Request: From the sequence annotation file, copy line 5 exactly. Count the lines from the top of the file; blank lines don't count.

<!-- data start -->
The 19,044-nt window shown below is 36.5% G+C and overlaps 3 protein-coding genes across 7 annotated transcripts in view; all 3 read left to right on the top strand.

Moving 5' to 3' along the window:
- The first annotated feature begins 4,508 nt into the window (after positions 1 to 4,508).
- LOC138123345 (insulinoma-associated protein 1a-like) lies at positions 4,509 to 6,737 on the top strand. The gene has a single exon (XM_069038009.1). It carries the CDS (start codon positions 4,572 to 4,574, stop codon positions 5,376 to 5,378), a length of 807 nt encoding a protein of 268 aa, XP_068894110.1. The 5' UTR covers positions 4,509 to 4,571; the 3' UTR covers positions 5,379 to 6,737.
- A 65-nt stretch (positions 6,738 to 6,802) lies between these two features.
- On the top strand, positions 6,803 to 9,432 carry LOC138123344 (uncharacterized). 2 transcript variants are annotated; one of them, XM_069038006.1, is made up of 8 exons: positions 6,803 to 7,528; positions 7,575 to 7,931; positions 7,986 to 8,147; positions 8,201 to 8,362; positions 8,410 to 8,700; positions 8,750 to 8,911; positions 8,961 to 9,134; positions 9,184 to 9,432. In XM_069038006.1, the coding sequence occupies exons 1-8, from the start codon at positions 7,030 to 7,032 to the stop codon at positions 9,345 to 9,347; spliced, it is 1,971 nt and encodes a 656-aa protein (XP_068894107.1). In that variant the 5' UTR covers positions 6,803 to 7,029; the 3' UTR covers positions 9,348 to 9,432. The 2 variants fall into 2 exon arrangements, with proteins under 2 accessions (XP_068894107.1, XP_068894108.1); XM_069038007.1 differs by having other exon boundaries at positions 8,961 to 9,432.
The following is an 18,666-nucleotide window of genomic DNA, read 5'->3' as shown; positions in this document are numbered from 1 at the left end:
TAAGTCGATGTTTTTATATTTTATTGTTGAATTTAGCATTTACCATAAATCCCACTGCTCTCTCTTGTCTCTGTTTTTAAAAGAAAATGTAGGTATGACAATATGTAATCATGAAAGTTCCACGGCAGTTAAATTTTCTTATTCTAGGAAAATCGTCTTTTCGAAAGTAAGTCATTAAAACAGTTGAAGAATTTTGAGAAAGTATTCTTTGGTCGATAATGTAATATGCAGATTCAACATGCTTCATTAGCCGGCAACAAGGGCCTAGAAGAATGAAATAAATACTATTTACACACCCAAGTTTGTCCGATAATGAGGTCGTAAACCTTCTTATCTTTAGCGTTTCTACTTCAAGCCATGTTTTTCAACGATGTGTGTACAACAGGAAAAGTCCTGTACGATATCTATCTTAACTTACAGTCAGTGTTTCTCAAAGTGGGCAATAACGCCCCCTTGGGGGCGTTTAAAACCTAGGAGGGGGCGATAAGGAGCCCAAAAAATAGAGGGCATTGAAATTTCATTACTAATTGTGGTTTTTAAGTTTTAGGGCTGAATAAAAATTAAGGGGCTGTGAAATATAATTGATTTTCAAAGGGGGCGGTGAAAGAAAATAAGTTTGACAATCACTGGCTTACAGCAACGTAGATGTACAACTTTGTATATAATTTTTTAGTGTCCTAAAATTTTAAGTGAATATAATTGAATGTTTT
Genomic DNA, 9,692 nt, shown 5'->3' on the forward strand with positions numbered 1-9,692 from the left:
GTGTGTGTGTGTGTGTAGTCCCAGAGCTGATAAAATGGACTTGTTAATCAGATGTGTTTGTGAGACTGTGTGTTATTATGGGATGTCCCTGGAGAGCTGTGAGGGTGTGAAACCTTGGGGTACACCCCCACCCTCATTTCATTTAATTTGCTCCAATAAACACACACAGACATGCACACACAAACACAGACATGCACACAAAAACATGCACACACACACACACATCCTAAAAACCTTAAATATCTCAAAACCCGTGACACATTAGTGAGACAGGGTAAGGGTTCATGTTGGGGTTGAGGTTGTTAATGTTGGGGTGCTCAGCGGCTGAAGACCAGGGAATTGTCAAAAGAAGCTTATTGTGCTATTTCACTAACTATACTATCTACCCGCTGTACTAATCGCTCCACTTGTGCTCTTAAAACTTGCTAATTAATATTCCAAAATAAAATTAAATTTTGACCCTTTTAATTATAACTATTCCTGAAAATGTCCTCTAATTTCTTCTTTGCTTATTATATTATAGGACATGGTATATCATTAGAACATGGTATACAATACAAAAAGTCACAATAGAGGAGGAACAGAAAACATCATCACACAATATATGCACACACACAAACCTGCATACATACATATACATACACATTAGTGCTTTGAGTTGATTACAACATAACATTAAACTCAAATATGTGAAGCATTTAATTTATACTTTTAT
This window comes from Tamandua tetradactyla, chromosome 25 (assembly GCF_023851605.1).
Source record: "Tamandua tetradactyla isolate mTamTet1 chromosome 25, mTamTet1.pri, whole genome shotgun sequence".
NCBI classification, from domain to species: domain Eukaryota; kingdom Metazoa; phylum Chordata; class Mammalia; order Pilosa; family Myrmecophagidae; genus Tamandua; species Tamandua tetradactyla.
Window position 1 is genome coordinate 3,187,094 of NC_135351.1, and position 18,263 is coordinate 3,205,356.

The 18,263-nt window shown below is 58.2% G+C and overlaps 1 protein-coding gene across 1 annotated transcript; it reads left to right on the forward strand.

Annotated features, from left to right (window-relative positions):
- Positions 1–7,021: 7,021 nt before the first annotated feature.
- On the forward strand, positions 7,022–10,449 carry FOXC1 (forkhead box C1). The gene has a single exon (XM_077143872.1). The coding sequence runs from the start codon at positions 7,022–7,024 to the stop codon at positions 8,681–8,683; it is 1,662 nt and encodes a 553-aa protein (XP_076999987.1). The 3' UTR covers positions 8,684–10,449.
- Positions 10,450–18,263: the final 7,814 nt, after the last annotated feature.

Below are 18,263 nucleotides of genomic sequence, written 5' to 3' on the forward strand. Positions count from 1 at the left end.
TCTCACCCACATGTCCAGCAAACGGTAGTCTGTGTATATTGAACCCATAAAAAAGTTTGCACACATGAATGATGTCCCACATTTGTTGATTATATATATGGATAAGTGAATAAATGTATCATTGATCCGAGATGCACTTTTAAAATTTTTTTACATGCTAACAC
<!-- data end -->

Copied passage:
- A 65-nt stretch (positions 6,738 to 6,802) lies between these two features.